RENAUD Laplanche is being investigated by the U.S. Securities and Exchange Commission (SEC) over his role in Lending Club’s $150m (£118m) share buyback.
Sources have told Bloomberg that the SEC is looking into allegations that Laplanche encouraged the US peer-to-peer platform to prop up its shares without telling the board about a potential conflict of interest.
In February of this year, the company approved a $150m share buyback. However, then-chief executive Laplanche had already pledged some of his shares as collateral for a privately-arranged loan – a fact which he did not disclose to the board. Under the terms of the loan, Laplanche was required to put up extra cash if the stock fell below a certain price.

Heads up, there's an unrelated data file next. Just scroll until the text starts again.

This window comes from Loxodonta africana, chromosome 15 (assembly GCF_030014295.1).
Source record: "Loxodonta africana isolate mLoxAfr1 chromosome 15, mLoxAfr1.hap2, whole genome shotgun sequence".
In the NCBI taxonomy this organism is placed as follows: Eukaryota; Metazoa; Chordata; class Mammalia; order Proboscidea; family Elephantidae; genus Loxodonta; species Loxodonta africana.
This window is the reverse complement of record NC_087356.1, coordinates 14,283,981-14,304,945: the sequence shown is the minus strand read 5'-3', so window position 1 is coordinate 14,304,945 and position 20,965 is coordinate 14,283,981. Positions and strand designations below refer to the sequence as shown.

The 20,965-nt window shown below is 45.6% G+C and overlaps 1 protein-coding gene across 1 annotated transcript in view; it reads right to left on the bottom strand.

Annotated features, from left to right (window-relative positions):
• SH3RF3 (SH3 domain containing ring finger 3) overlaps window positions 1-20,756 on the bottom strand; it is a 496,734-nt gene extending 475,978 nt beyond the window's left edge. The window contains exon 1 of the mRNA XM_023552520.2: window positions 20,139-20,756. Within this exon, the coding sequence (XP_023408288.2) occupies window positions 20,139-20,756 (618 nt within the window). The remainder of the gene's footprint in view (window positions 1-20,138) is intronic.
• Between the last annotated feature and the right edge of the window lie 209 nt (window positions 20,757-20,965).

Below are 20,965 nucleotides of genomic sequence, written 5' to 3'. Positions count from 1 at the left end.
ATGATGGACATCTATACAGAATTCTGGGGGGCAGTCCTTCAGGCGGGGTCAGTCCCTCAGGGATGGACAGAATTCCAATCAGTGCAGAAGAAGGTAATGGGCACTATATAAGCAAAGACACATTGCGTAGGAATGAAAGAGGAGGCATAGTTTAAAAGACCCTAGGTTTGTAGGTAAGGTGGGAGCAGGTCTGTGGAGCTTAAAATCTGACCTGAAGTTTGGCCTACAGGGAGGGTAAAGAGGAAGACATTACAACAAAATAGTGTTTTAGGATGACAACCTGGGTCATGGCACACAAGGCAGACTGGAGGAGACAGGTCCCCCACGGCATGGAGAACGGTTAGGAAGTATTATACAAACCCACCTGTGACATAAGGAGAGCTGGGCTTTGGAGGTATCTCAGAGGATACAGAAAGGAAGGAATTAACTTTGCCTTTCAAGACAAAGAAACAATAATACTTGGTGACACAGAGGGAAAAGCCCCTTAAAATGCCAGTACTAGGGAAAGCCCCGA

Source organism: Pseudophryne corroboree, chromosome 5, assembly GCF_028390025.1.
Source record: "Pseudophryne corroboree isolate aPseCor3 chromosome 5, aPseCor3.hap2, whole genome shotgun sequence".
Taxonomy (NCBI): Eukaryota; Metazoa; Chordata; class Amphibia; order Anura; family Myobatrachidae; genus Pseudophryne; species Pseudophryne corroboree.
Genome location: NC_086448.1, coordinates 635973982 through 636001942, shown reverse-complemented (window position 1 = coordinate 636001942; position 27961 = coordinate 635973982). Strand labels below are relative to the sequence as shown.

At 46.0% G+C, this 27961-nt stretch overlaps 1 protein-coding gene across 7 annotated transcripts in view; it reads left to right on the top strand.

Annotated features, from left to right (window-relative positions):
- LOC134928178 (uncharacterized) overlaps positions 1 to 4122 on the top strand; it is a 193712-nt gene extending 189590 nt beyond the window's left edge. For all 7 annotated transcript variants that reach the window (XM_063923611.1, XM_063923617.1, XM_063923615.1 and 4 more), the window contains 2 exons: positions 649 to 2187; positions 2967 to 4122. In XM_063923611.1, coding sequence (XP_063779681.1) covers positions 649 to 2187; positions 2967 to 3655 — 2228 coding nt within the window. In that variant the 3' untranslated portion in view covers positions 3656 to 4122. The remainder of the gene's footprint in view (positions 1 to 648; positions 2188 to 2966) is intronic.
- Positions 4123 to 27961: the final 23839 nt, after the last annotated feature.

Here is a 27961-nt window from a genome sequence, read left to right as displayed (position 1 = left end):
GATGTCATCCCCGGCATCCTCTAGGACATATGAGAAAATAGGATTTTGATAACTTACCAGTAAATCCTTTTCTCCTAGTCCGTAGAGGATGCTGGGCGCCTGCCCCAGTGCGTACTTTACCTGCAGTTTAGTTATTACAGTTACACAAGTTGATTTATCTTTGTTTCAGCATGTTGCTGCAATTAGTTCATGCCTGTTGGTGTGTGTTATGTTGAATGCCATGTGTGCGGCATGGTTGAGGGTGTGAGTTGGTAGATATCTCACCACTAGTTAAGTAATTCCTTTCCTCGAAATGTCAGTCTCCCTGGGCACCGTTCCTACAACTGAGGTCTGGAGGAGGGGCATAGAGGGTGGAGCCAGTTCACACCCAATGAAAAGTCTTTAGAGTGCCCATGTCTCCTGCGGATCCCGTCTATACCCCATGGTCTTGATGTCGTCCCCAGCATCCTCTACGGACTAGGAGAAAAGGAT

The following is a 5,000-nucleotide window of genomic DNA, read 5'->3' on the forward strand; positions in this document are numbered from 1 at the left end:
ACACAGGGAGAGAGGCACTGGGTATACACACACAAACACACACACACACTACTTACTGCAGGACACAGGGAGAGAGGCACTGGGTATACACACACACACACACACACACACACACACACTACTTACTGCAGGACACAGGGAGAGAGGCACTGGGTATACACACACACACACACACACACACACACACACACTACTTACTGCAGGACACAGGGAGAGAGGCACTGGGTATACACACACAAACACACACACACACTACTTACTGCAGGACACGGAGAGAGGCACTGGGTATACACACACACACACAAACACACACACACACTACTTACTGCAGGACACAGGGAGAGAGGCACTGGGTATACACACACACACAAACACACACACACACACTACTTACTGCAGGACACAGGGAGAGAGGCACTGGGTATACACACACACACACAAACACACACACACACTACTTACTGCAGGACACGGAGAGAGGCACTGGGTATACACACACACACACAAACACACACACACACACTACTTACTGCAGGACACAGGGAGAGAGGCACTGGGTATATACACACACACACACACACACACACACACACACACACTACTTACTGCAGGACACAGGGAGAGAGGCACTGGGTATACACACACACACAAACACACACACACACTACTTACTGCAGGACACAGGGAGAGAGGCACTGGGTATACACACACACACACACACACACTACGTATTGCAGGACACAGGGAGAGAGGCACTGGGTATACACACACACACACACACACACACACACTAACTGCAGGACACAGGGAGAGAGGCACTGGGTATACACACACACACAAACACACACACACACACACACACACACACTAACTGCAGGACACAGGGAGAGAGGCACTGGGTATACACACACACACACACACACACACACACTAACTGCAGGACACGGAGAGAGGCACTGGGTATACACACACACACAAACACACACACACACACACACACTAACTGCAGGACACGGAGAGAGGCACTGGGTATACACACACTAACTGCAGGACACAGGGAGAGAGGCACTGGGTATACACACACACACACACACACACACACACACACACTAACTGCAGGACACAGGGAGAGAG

While there is no indication that Laplanche broke any laws, the SEC is keen to establish whether his failure to disclose the loan to board members was a matter of corporate governance.
Laplanche resigned as chief executive in May of this year, after LendingClub admitted that it had falsified information on some of the consumer loans listed on its platform. Soon after his resignation, the SEC began to look into a number of reports of possible conflicts in Laplanche’s investment portfolio. In one such instance, he convinced the board to approve a $10m investment in Cirrix Capital without revealing that he had a personal stake in the fund.
Jill Fisch, a corporate governance expert at University of Pennsylvania Law School, said that when a chief executive has a personal stake in the company’s share price, it should always be disclosed to the board. She told Bloomberg: “The board relies on management and that’s why best practice is that any possible interest management has, should be disclosed.”